“Siddhartha” by Hermann Hesse


1986. I’m in a class called “The Problem of God” at a Jesuit university taught by an atheist who’d been raised Catholic. One of the required books is Siddhartha by Hermann Hesse, and the paper we were required to write on it was in response to the question: “Is it possible to be in the world and not of it?”

I am abashed, because it’s a cliche, to say that this book and some of the others like it jolted me out of the mostly complacent beliefs I’d been raised with in the Episcopal church. I didn’t run out and say I was a Buddhist or get a bumper sticker, but I started saying that I was raised Christian rather than that I was a Christian. Interestingly (or not) nearly 3 decades later, I’m not much more defined in my beliefs. I still wander and wonder, unsettled.

is a fairy tale, based on the life of Gotama Buddha, written by Hesse, a German Protestant. Most Buddhists agree this isn’t a good book about Buddha or Buddhism, but interesting perhaps as a German Protestant’s understanding of Buddhism. Like Khalil Gibran’s The Prophet, it’s become a beloved book that perhaps belongs better in pop culture or self help than in religious studies.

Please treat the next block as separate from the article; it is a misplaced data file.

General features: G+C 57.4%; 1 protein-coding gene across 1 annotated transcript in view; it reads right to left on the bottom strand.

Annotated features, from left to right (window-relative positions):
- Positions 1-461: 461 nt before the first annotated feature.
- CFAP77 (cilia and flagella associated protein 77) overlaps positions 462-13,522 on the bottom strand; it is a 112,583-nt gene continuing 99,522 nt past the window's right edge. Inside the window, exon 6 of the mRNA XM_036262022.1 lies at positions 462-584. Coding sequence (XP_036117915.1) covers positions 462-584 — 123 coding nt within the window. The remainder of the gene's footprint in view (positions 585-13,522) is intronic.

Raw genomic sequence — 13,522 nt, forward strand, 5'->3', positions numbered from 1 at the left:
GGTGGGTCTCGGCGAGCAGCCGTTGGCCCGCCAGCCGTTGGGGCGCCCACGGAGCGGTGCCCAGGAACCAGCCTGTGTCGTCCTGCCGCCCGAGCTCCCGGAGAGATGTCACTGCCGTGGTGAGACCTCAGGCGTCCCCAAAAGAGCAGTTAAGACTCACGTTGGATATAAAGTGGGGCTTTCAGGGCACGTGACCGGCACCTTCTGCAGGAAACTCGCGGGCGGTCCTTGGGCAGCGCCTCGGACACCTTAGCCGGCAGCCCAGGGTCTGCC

Siddhartha and his friend Govinda go out from his wealthy home and become ascetics, then part ways when Govinda decides to follow Gotama Buddha and Siddhartha says he much go his own way, a response in harmony with the Buddha’s teaching that there is no one truth, no one teacher and each person’s answers lie within. Siddhartha wanders, then becomes enmeshed in life when he takes up with a courtesan (an interesting woman, yet the book is obsessed with her lips that look like a ripe fig, and isn’t she really just a variation on the Hooker with a Heart of Gold? and on the sexy older woman who teaches the young man The Ways of Love.) Siddhartha becomes nauseated and suicidal, but listens to the river and reaches a form of enlightenment not unlike the Buddha’s.

This is a lovely little story, stereotypes of women aside. It’s accessible. But I think too often it’s taken as Buddhism, rather than a little sliver of a story about Buddhism written by a white man who wasn’t a Buddhist. And the inaction that is ultimately validated seems antithetic to a world of increased justice and peace.

Some other reviews I found interesting included Keely’s on Goodreads, and one at The Open Critic.

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